number. Here we have no lack of men-
tal power. The savage has no multi-
plication table, no arithmetic at all.
Arithmetic has been handed down
from generation to generation among
the civilized until we forget that It is
not natural. We count mechanical!*
j .---- Korea to
death by an infuriated Holstein bull
TWist was attempting to drive the ani-
mal into a barn when It turned upon
him, running him down. One horn
entered the right side and the other
tore a great hole In the left side just
above the heart.
The third case of the sleeping sick-
ness disease that has been following
in the wake of the influenza has made
Its appearance at Plcher. Mrs. Min-
nan Cruzan has fought a continual de-
sire to sleep for the past two weeks.
She says that she often falls asleep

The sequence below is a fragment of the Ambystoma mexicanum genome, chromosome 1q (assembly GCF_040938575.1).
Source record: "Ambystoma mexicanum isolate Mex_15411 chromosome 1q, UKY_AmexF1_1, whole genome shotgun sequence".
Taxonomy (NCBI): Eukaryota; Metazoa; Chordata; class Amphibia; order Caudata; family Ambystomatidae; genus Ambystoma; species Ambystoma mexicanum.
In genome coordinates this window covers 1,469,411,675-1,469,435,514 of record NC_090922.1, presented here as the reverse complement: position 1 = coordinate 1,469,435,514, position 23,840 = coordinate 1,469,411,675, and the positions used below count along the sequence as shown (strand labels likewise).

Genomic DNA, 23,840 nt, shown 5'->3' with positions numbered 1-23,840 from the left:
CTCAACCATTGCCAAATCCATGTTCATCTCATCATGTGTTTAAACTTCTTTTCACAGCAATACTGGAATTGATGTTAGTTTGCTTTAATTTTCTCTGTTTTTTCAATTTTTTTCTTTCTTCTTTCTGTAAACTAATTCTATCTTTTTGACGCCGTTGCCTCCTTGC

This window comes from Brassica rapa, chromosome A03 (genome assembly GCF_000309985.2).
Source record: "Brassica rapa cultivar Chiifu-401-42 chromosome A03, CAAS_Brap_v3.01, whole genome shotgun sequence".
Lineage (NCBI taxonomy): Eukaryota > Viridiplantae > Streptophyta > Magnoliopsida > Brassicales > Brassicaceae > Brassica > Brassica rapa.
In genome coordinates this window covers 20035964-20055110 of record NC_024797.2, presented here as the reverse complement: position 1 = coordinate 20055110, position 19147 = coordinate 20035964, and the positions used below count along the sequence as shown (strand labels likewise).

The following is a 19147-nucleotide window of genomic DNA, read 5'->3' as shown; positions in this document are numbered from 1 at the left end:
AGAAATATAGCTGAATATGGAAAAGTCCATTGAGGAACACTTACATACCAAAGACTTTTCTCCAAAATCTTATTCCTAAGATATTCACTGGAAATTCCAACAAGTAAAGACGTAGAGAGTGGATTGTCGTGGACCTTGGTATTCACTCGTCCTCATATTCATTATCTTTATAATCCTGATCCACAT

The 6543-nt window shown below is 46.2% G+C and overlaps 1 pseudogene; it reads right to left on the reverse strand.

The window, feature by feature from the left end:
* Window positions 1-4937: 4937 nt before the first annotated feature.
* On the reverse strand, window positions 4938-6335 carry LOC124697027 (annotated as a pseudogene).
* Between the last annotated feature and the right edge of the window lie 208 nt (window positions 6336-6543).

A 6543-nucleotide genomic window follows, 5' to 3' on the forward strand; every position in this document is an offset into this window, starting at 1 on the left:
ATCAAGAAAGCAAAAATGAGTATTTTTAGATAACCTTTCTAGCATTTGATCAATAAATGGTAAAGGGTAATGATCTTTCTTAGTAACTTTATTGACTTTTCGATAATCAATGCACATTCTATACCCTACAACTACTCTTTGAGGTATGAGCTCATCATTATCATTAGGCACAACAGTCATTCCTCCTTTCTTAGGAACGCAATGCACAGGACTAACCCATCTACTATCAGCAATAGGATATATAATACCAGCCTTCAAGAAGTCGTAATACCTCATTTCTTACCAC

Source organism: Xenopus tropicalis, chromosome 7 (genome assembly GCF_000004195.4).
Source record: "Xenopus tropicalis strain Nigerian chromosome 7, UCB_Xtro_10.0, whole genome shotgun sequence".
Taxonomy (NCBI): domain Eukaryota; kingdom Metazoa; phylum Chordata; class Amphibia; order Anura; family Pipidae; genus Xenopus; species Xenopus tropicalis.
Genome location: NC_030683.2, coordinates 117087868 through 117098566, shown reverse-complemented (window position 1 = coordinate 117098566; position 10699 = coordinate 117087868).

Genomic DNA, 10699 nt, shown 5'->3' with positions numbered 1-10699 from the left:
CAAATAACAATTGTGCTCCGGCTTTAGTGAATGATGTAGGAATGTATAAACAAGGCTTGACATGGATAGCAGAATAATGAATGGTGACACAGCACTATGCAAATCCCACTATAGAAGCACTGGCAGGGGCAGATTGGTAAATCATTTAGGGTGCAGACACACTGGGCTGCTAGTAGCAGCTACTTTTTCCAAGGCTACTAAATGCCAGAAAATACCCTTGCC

at home, even while at the table. She
Is easily awakened however. One
small child at Douthat, a mining camp
near there, died of the sickness earlier
In the year.
Fifteen of Muskogee’s leading busi-
ness and professional men are patrol-
ling the streets and alleys of the city
following the unanimous Indorsement
by the businessmen of Mayor J. L
Wisenor to re-organize the police'd*
partment, disrupted by the strike of
the entire force. Fifty-seven men at-
tended themeeting and signed a pledge
| to back the mayor and the new chief
of police, even to the extent of "walk-
Here’s what’s next.
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Cain, George W. The Carter Express. (Carter, Okla.), Vol. 10, No. 22, Ed. 1 Friday, August 22, 1919, newspaper, August 22, 1919; (gateway.okhistory.org/ark:/67531/metadc957040/m1/2/: accessed August 14, 2018), The Gateway to Oklahoma History, gateway.okhistory.org; crediting Oklahoma Historical Society.